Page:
A walk down the aisles of a grocery store is proof of the fact that the hype around antioxidants is very much real. They are in your food, your packaged juice, and your skincare. Highly promoted by dieticians and health professionals, antioxidants are said to slow the aging process and help prevent vision loss, cancer, heart disease, and stroke, amongst other things. But what is an antioxidant and how does it work? Let’s take a closer look.
Antioxidants are a group of compounds found in food that share a chemical property. They are known for their ability to protect our body by neutralizing free radicals. They help prevent and reduce the damage caused by free radicals.
What Are Free Radicals?
By definition, free radicals are essentially unstable atoms and are natural by-products of chemical processes such as cellular respiration . Additionally, free radicals are also formed from the air we breathe, the water we drink and things we consume such as tobacco or alcohol.
Our body needs the energy to function. We get this energy from the food we consume, which is then broken down in the mouth, the stomach, and the intestine and finally absorbed into the blood. Once in the bloodstream, sugars are made into energy within tissue cells by a process called cellular respiration, the by-product of which is free radicals.
Free radicals form when atoms or molecules gain or lose electrons. Because of their unstable and reactive nature, free radicals scavenge the body to find a replacement for their missing electron and regain stability. In this process, they end up damaging proteins, DNA and even cause cell death .
How Do Antioxidants Work?
An imbalance between the free radical and antioxidants leads to a state called oxidative stress, which leads to cell and tissue damage . Factors such as lifestyle, diet, and environmental conditions contribute to oxidative stress, symptoms of which include headaches memory loss, fatigue, gray hair, and more.
This is where antioxidants come into play. They bind with the unstable free radicals by giving up their electrons. This terminates the oxidative chain reactions and the body’s cells and muscles are no longer under attack.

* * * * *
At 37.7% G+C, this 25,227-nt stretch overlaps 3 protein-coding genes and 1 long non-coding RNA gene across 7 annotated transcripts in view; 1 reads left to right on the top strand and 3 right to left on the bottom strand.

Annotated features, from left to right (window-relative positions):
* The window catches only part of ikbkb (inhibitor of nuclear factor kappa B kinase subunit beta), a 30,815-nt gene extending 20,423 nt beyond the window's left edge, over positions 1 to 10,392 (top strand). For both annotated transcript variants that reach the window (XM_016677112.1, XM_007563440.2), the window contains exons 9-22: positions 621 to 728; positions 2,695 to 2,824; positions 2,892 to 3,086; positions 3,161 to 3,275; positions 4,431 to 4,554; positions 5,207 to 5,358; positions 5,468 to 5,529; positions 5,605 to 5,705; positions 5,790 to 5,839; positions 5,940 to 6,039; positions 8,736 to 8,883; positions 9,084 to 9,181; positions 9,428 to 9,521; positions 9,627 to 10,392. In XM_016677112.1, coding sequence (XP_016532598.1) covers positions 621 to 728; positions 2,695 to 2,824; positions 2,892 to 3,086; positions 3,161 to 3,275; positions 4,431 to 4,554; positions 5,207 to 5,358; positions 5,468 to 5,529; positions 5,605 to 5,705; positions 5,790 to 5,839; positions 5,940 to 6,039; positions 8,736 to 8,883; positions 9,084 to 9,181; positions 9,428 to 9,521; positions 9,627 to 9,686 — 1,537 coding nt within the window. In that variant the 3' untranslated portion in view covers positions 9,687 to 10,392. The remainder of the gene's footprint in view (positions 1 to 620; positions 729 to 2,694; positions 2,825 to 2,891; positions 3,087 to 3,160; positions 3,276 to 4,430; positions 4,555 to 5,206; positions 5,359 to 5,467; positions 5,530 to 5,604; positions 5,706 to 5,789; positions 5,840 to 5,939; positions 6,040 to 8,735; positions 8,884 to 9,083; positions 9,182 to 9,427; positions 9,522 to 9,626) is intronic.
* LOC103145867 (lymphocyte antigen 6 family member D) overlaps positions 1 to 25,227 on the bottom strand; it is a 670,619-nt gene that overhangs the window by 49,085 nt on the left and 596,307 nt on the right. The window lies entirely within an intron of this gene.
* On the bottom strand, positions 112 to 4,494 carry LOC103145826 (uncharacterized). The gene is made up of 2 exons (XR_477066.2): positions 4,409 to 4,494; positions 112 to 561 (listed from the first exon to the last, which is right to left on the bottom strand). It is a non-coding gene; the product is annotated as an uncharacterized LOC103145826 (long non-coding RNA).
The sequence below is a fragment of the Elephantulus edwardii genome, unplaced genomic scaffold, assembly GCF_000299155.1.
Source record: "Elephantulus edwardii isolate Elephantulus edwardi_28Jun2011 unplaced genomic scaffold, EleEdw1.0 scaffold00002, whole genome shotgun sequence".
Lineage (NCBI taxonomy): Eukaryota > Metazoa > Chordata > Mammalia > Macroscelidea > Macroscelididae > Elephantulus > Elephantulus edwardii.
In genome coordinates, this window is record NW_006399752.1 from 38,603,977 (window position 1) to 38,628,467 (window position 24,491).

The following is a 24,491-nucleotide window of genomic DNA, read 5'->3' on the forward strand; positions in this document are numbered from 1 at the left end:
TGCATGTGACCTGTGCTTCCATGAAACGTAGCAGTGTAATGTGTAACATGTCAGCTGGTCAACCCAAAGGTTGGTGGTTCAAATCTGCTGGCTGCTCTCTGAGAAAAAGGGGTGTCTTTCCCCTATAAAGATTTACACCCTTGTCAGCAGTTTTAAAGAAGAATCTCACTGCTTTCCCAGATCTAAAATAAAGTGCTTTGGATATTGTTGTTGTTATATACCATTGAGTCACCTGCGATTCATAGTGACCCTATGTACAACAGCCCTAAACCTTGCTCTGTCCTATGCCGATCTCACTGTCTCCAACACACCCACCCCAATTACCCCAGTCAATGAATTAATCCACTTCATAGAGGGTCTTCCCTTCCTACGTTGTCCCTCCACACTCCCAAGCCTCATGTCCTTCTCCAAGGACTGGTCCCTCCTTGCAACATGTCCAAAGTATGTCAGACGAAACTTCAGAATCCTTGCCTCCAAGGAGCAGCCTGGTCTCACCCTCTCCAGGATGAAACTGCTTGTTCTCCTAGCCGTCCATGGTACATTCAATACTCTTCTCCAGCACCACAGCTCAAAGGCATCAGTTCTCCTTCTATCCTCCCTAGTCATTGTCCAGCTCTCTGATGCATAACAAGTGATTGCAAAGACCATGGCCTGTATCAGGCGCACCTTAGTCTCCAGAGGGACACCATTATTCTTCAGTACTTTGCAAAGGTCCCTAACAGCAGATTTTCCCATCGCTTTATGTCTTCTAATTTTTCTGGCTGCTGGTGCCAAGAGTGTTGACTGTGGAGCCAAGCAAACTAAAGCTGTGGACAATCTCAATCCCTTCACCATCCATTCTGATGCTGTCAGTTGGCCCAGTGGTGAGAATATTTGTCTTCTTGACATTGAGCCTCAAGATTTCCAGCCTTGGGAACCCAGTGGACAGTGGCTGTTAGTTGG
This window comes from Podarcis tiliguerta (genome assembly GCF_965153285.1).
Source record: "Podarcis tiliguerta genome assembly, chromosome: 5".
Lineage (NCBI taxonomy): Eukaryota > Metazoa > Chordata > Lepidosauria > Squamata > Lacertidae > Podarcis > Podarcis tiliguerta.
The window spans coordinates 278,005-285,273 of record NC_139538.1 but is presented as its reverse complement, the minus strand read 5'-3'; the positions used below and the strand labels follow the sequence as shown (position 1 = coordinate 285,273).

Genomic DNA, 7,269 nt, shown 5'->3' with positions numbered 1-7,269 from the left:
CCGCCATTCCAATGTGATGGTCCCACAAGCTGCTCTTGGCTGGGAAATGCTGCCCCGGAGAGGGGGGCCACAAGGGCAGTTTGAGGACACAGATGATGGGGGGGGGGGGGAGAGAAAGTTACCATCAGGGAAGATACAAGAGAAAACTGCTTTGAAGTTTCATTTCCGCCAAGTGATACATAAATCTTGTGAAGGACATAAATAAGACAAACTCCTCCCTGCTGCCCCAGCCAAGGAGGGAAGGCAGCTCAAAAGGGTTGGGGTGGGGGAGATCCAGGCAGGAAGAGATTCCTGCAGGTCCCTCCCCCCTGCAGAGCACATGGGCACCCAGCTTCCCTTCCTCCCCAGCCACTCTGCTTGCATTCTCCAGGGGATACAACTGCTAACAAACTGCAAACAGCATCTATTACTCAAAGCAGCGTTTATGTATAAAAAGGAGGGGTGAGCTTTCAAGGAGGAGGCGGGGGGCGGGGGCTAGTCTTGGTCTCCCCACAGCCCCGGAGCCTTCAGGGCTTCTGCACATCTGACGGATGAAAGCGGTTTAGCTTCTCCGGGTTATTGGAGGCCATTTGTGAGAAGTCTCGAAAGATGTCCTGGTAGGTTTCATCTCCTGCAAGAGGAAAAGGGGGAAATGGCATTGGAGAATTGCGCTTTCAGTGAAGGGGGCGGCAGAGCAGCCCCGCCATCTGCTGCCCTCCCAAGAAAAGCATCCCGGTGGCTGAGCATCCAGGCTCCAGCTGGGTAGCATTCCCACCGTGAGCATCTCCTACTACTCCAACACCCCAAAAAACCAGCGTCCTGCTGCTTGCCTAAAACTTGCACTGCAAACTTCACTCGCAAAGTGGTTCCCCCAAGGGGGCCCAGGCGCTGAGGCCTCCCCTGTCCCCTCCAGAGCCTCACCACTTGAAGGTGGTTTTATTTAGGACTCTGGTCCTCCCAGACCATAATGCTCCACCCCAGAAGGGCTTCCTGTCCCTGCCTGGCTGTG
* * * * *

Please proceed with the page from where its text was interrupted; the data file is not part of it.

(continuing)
Sources of Antioxidants
Our body produces some antioxidants on its own, however, it is not enough. A diet rich in antioxidants is essential to keep the body healthy. Here’s a list of most common antioxidants and where you can get them.
- Vitamin A: Orange vegetables like carrot, sweet potato and green leafy vegetables like spinach, cabbage are good sources with vitamin A. Vitamin A is also found in liver, milk, and egg yolks.
- Vitamin C: Citrus fruits such as orange, lime, kiwi are rich sources of Vitamin C. Additionally, green vegetables such as broccoli, capsicum, and spinach are also packed with this vitamin.
- Vitamin E: All kinds of nuts, sunflower seeds, and greens like spinach and broccoli are excellent sources of the vitamin. You can also find vitamin E in vegetable oils, avocados, and whole grains.
- Beta-carotene: This antioxidant is mostly found in fruits and vegetables that are red, yellow or orange. These include sweet potatoes, pumpkin, mango, apricot, cantaloupe, and carrot. Green leafy vegetables such as spinach and broccoli also contain beta-carotene.
- Lycopene: Red fruits and vegetables such as watermelon, tomatoes, grapefruit, and papaya are packed with lycopene. Guava, red cabbage and bell peppers are also excellent sources.
- Lutein: The best natural food sources of lutein are green leafy vegetables such as lettuce, kale, broccoli, and spinach.
- Selenium: Animal produce and seafood such as ham, tuna, oysters, beef, beef, chicken, and shrimp are rich in selenium. Brazil nuts, tofu, cottage cheese, whole-wheat pasta, and mushrooms are great vegetarian sources of this antioxidant.
Additionally, dark chocolates, green tea, and coffee are also rich sources of antioxidants. If required, one can take supplements as per directions from the doctor.